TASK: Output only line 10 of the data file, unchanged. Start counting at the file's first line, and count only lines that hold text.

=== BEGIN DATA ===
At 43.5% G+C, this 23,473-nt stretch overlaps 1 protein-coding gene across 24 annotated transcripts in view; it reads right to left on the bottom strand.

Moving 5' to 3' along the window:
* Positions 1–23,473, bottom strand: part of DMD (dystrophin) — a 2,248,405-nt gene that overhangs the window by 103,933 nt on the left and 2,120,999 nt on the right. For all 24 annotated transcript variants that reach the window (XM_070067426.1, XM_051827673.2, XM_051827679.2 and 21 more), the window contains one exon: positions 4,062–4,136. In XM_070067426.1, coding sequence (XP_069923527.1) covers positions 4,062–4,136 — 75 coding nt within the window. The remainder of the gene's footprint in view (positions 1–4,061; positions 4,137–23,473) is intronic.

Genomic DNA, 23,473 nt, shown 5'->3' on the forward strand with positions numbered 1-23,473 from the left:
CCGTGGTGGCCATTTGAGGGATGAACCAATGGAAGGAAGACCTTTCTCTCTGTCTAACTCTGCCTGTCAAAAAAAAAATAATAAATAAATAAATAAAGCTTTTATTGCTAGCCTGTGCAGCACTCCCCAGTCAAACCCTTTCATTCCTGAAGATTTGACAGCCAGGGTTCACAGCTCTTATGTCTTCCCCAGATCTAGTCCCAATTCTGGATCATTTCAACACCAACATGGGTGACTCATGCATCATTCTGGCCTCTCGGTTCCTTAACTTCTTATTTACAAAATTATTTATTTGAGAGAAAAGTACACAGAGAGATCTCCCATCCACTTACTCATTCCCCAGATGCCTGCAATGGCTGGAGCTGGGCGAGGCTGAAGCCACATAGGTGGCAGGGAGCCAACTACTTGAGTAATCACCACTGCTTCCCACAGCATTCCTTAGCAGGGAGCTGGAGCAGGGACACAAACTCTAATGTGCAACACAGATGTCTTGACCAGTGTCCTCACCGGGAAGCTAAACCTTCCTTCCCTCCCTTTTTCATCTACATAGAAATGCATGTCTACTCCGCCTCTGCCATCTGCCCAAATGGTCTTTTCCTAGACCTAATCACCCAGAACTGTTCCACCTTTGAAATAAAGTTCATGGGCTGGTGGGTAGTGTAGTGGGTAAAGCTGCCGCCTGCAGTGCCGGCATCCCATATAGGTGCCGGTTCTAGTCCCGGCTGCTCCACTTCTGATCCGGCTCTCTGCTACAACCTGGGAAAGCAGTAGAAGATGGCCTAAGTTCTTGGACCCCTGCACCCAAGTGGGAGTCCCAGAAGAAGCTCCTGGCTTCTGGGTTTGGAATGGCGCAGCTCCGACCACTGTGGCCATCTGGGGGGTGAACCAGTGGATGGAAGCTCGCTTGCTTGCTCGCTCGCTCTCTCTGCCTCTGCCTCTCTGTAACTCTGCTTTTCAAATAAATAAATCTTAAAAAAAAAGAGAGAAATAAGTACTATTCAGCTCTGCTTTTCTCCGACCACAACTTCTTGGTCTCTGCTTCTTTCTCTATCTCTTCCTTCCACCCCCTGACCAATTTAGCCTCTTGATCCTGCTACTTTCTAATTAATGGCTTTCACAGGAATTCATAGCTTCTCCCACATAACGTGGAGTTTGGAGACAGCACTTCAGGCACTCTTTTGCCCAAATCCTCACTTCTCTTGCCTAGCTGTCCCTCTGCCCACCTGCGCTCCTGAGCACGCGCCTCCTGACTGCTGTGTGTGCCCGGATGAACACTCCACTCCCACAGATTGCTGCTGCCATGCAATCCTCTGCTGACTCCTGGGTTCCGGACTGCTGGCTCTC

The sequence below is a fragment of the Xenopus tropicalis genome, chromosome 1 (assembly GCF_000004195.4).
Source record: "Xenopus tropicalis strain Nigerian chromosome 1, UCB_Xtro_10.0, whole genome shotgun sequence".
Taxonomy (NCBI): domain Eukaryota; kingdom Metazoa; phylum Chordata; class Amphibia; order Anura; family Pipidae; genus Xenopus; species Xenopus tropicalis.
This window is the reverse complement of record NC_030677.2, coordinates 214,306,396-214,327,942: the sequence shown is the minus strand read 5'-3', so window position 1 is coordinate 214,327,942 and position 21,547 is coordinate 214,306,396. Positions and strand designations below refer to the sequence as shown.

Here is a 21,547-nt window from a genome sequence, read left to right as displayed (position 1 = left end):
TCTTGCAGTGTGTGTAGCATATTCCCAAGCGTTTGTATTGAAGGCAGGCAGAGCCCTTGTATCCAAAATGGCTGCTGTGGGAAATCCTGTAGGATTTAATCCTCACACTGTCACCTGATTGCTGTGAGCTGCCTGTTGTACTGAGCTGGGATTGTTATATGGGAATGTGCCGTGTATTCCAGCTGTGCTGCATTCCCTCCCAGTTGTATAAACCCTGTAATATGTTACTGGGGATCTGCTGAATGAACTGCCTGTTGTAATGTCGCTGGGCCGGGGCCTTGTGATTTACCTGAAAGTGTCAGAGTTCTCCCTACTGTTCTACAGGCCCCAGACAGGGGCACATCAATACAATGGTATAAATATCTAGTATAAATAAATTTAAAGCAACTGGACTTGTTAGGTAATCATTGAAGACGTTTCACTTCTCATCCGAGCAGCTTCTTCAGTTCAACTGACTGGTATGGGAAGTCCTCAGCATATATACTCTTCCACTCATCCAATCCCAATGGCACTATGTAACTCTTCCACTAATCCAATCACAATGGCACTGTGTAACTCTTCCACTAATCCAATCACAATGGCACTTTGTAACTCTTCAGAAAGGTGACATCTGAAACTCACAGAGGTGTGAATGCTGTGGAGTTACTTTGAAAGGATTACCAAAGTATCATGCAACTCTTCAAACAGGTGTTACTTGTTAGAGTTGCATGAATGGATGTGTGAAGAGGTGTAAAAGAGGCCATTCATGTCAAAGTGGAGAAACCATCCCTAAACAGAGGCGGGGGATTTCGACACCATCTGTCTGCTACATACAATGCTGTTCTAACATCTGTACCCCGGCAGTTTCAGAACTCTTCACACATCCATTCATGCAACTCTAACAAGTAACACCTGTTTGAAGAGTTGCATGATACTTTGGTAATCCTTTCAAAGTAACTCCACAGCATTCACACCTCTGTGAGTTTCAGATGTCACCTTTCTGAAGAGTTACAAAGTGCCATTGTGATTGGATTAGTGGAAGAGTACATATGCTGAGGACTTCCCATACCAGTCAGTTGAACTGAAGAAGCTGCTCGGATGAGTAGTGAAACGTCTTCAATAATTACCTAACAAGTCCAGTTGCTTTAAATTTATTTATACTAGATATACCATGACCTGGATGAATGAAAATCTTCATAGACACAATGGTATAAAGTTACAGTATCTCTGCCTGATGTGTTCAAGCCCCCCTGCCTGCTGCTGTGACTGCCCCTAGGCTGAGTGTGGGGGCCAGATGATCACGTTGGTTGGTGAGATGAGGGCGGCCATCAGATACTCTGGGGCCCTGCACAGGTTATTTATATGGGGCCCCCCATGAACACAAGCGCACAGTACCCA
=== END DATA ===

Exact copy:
Here is a 21,547-nt window from a genome sequence, read left to right as displayed (position 1 = left end):